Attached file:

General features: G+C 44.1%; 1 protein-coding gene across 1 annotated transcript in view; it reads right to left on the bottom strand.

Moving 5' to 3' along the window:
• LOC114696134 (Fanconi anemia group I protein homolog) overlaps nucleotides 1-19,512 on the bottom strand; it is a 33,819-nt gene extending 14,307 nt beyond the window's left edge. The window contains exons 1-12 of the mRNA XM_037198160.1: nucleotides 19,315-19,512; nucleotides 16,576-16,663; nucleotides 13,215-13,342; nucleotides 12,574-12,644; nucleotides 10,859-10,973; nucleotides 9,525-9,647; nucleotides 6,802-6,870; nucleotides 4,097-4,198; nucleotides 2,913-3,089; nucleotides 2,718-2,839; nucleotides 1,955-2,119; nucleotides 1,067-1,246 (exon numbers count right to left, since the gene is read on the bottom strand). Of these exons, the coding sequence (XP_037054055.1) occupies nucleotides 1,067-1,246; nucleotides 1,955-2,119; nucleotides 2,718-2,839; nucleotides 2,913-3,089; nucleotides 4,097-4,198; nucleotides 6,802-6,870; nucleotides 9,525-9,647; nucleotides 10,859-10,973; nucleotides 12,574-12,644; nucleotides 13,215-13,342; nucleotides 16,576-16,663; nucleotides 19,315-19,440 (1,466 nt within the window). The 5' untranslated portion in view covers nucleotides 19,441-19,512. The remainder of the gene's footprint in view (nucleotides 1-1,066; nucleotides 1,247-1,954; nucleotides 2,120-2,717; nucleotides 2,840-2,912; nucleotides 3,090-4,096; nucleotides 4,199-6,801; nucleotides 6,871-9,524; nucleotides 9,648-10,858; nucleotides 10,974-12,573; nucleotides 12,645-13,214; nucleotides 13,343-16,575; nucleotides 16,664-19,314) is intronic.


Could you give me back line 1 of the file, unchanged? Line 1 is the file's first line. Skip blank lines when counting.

General features: G+C 44.1%; 1 protein-coding gene across 1 annotated transcript in view; it reads right to left on the bottom strand.